Hospitalization rates from leptospirosis have remained low in the United States since the late 1990s, but federal health investigators say clinically diagnosed cases of the bacterial infection may be underreported.
To get a better idea of the disease’s US prevalence, the investigators analyzed hospital discharge data from 1998 to 2009 in the Nationwide Inpatient Sample, the largest all-payer inpatient care database in the country.
The average annual rate of leptospirosis-associated hospitalizations was 0.6 hospitalizations per 1 million population during the study period. But the investigators noted that tracking hospitalizations is a passive means of surveillance compared with tracking reported cases. Previous studies have indicated that active surveillance can identify 5 times more leptospirosis cases than passive surveillance, which also detects only about one-third as many hospitalizations as does active surveillance. Consequently, cases may be underreported (Traxler RM et al. Emerg Infect Dis. doi:10.3201/eid2008.130450 [published online July 16, 2014]).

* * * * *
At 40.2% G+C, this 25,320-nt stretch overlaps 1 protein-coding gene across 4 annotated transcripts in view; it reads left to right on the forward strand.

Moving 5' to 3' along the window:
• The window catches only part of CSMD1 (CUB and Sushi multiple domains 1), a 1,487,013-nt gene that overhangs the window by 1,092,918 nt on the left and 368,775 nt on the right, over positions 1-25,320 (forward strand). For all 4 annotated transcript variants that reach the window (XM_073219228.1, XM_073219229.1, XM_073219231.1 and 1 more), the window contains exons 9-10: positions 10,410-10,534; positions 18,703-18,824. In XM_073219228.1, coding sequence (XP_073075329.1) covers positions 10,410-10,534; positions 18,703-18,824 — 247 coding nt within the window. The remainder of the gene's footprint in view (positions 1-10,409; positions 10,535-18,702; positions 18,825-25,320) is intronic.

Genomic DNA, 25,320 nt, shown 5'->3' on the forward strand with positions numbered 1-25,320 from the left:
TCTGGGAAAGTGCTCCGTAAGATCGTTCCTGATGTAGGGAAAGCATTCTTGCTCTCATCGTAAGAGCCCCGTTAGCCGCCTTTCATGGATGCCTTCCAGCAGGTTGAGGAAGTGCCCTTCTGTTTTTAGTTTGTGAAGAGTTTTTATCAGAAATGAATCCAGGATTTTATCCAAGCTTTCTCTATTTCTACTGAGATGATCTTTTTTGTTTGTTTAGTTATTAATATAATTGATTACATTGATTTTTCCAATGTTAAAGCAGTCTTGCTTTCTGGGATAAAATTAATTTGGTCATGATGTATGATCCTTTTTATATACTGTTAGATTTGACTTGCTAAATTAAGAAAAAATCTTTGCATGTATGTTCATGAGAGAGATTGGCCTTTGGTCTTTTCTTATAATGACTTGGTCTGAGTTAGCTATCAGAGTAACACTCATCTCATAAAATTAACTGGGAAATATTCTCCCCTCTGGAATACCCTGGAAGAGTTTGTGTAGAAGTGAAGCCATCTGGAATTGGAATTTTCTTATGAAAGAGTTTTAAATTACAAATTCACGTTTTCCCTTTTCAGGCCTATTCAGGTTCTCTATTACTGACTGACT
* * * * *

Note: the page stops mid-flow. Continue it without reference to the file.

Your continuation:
Reemerging Leptospirosis May Be Underreported in the United States. JAMA. 2014;312(9):884. doi:10.1001/jama.2014.10414